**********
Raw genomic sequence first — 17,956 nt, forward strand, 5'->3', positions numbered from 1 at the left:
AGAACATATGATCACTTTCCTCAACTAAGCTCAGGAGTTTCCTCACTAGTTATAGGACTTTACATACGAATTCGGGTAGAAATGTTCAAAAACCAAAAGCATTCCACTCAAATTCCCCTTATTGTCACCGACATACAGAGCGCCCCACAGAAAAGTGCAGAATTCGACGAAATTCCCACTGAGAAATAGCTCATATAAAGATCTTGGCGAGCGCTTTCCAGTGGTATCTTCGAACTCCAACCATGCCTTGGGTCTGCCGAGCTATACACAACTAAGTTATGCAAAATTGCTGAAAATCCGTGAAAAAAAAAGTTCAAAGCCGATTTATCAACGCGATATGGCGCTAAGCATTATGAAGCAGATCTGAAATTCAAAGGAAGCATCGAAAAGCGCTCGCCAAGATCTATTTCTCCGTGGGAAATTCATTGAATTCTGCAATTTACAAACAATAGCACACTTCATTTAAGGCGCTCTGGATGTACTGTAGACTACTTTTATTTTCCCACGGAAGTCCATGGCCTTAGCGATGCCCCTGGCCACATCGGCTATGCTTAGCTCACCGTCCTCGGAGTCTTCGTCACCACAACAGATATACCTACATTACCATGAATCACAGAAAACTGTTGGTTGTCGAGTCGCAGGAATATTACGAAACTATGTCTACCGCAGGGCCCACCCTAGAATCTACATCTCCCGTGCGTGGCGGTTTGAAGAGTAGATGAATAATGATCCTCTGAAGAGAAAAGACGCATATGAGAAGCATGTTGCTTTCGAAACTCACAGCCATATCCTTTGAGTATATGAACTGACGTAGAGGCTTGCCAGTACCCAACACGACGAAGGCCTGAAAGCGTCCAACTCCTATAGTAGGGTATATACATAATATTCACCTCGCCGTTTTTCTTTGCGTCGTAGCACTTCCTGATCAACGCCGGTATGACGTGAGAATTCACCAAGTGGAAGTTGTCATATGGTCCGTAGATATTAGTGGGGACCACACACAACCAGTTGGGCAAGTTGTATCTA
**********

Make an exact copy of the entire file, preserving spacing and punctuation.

Raw genomic sequence first — 17,956 nt, forward strand, 5'->3', positions numbered from 1 at the left:
AGAACATATGATCACTTTCCTCAACTAAGCTCAGGAGTTTCCTCACTAGTTATAGGACTTTACATACGAATTCGGGTAGAAATGTTCAAAAACCAAAAGCATTCCACTCAAATTCCCCTTATTGTCACCGACATACAGAGCGCCCCACAGAAAAGTGCAGAATTCGACGAAATTCCCACTGAGAAATAGCTCATATAAAGATCTTGGCGAGCGCTTTCCAGTGGTATCTTCGAACTCCAACCATGCCTTGGGTCTGCCGAGCTATACACAACTAAGTTATGCAAAATTGCTGAAAATCCGTGAAAAAAAAAGTTCAAAGCCGATTTATCAACGCGATATGGCGCTAAGCATTATGAAGCAGATCTGAAATTCAAAGGAAGCATCGAAAAGCGCTCGCCAAGATCTATTTCTCCGTGGGAAATTCATTGAATTCTGCAATTTACAAACAATAGCACACTTCATTTAAGGCGCTCTGGATGTACTGTAGACTACTTTTATTTTCCCACGGAAGTCCATGGCCTTAGCGATGCCCCTGGCCACATCGGCTATGCTTAGCTCACCGTCCTCGGAGTCTTCGTCACCACAACAGATATACCTACATTACCATGAATCACAGAAAACTGTTGGTTGTCGAGTCGCAGGAATATTACGAAACTATGTCTACCGCAGGGCCCACCCTAGAATCTACATCTCCCGTGCGTGGCGGTTTGAAGAGTAGATGAATAATGATCCTCTGAAGAGAAAAGACGCATATGAGAAGCATGTTGCTTTCGAAACTCACAGCCATATCCTTTGAGTATATGAACTGACGTAGAGGCTTGCCAGTACCCAACACGACGAAGGCCTGAAAGCGTCCAACTCCTATAGTAGGGTATATACATAATATTCACCTCGCCGTTTTTCTTTGCGTCGTAGCACTTCCTGATCAACGCCGGTATGACGTGAGAATTCACCAAGTGGAAGTTGTCATATGGTCCGTAGATATTAGTGGGGACCACACACAACCAGTTGGGCAAGTTGTATCTA